There are several ways to write a wrestling match. Some work with summary format, where they simply explain what happened in the match. This is a quick, simple way to get a match down, and I won’t talk much about it because like I said, it is quick and simple, and not too much thinking has to be put into it. Even the greatest matches can be cut into one paragraph of explanation. There is also commentary style, where everything is by the words of the commentators. I will cover this, and much of its qualities can apply to this tutorial, but my experience and ability in commentary writing isn’t high. Finally, you have the novel approach, writing a match in third person limited perspective, detailing every move and reaction of the crowd. This is most common in the E-Wrestling circles I’ve ventured, and the most common style I’ve worked with. Done wrong, it can be one long army of words that mean little until the last line. Done right, it can be a beautiful short story, with twists, turns, back story, cause and effect, and the end justifying the means. To write a good E-Wrestling match means to write a good short story. Interesting enough, the E-Wrestling match doesn’t follow the free form of a short story. It actually follows the fixed form of essay writing. Though not too many people realize this, this is one of the reasons it scares off many writers.
The qualities of an essay are:
– Introduction (Opening the essay topic)
– Thesis Statement (Stating what is to be answered)
– First Paragraph (Strong point #1)
– Second Paragraph (Strongest Point #2)
– Third Paragraph (Stronger Point #3)
– Conclusion (Summary)
– Re-statement of Thesis (Re-state thesis to prove answer)
In E-Wrestling matches, the format is:
– Introduction (Wrestler Entrances)
– Thesis Statement (The actual match. “Singles match between _ and _”)
– First Paragraph (The start of the match. Tie ups, hip tosses, etc. what moves the match to transition into the body)
– Second Paragraph (The body of the match. This is the most important point of the match, where what occurs is the means to the result)
– Third paragraph (The finale to the match. This is where the ending to the match occurs. The strongest holds and the climax occurs here)
– Conclusion (What happens once and after the bell is rung and the result is placed)
– Re-statement of Thesis (The result to the match. “Who won the Singles match between _ and _?” “_ defeated _ by _).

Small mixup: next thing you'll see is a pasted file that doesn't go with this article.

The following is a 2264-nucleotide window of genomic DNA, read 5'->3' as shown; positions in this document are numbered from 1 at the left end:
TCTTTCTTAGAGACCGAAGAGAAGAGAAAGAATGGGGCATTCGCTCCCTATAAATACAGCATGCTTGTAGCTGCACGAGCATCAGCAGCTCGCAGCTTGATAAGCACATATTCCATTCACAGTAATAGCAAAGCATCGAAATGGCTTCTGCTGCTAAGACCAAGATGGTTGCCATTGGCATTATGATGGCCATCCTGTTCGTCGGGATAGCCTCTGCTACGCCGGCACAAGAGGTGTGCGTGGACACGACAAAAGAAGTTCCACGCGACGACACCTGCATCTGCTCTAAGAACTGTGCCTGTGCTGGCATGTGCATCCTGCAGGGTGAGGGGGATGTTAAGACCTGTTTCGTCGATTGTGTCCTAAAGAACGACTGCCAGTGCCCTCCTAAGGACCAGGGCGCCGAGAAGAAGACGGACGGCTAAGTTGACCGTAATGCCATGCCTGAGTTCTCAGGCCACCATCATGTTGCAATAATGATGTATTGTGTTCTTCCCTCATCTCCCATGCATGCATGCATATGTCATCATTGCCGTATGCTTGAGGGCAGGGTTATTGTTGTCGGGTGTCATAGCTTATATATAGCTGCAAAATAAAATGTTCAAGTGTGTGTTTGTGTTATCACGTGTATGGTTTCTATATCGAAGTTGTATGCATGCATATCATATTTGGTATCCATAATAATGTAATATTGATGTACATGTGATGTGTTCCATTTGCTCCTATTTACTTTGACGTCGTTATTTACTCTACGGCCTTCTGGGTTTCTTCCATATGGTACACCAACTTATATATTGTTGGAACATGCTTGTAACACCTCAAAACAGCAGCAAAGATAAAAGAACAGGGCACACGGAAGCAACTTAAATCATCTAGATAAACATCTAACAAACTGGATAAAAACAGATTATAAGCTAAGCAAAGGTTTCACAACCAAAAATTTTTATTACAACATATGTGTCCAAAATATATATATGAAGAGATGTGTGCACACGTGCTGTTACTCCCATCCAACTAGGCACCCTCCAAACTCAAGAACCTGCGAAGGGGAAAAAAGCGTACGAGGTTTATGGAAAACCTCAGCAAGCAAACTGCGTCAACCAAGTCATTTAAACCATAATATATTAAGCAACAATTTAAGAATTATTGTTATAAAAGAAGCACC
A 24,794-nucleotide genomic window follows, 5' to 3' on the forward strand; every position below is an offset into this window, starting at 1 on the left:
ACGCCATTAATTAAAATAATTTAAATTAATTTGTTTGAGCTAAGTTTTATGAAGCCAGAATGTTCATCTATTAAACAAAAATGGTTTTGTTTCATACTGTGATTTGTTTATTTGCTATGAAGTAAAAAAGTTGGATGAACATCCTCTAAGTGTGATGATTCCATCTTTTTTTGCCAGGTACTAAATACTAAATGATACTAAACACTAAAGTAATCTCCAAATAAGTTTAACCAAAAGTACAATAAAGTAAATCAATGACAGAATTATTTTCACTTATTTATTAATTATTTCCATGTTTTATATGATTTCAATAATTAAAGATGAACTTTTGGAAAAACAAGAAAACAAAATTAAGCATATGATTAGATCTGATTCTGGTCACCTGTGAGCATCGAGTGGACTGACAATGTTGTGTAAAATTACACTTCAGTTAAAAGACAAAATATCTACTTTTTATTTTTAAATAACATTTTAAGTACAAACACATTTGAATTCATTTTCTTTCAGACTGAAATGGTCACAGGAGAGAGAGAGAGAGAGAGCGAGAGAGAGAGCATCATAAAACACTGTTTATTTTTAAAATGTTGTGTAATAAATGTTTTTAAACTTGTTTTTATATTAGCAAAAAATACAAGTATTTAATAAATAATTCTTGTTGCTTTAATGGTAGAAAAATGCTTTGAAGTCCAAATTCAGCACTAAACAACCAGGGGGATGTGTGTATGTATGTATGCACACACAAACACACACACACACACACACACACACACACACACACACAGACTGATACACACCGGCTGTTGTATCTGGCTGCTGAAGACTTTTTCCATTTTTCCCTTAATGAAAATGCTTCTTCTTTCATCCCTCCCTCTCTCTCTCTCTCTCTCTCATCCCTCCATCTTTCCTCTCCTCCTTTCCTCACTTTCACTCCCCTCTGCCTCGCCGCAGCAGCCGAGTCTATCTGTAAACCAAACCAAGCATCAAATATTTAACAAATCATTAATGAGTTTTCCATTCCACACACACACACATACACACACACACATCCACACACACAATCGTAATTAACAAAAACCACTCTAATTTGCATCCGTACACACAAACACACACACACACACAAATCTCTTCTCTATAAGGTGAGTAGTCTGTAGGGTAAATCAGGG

Once broken down like this, you can find a pattern in nearly every wrestling match you’ve watched. Sometimes, they changed where momentum is placed. Ever since the WWF Attitude era ushered in, “Sudden finishes” became popular, with wrestlers such as “Stone Cold” Steve Austin, The Rock and Mankind using out of nowhere signature moves to finish off their opponent, nullifying whatever happened in the start and body of the match. Booking the ending to be the heavy part of the show can cause fans to lose interest in the body of the match. In E-Wrestling, the same is common. If there is nothing attaching the first two paragraphs to the final paragraph, you run into viewers who don’t read the entire match anymore, they just read the ending. Due to this, everything you had written before becomes meaningless. You should have just repeated the same arm lock over and over, until getting to that last paragraph. The way to reverse this is to make sure that unless the reader reads the body of the match, they’ll never understand why the finish occurred. To make sure the reader pays attention to the start of the match, you have to make sure the reader will never understand how the body of the match turned the way it did, and subsequently the finish of the match happened as such, until they read the starting paragraph. This allows the reader to go from start to finish, and be satisfied that the ends justify the means.
What does this mean, exactly? It means that what happens in the match, has to make sense by the ending. This is called the ring story. It would be best if I use two professional wrestling examples:
Kurt Angle matches: When Kurt Angle is wrestling a match, you’ll see that in the majority of it, he will work his opponents neck or back. He’ll use several german suplexes, belly to belly suplex variations, or neck cranks. However, around the conclusion to the match, he’ll immediately try to lock on an ankle lock for the win. If he does win with the ankle lock, the end did not justify the means. His back and neck work did not mean anything to the finish of the match.
Bret Hart matches: When Bret Hart is wrestling a match, you’ll see that his main focuses is on working his opponents back and legs. His leg work is usually late in the match, and includes everything from regular leg kicks to the ringpost figure four leglock (greatest wrestling move ever). His back work is dispersed throughout the match, from the Russian legsweep to the side backbreaker. This is to culminate to the Sharpshooter, which primarily works the back from hyper extention, to the legs pretzelled between Bret’s. If he does win with the Sharpshooter, the end did justify the means. He wore his opponents legs and back enough to be able to cause them to give up the match. The work he did throughout this match had a purpose.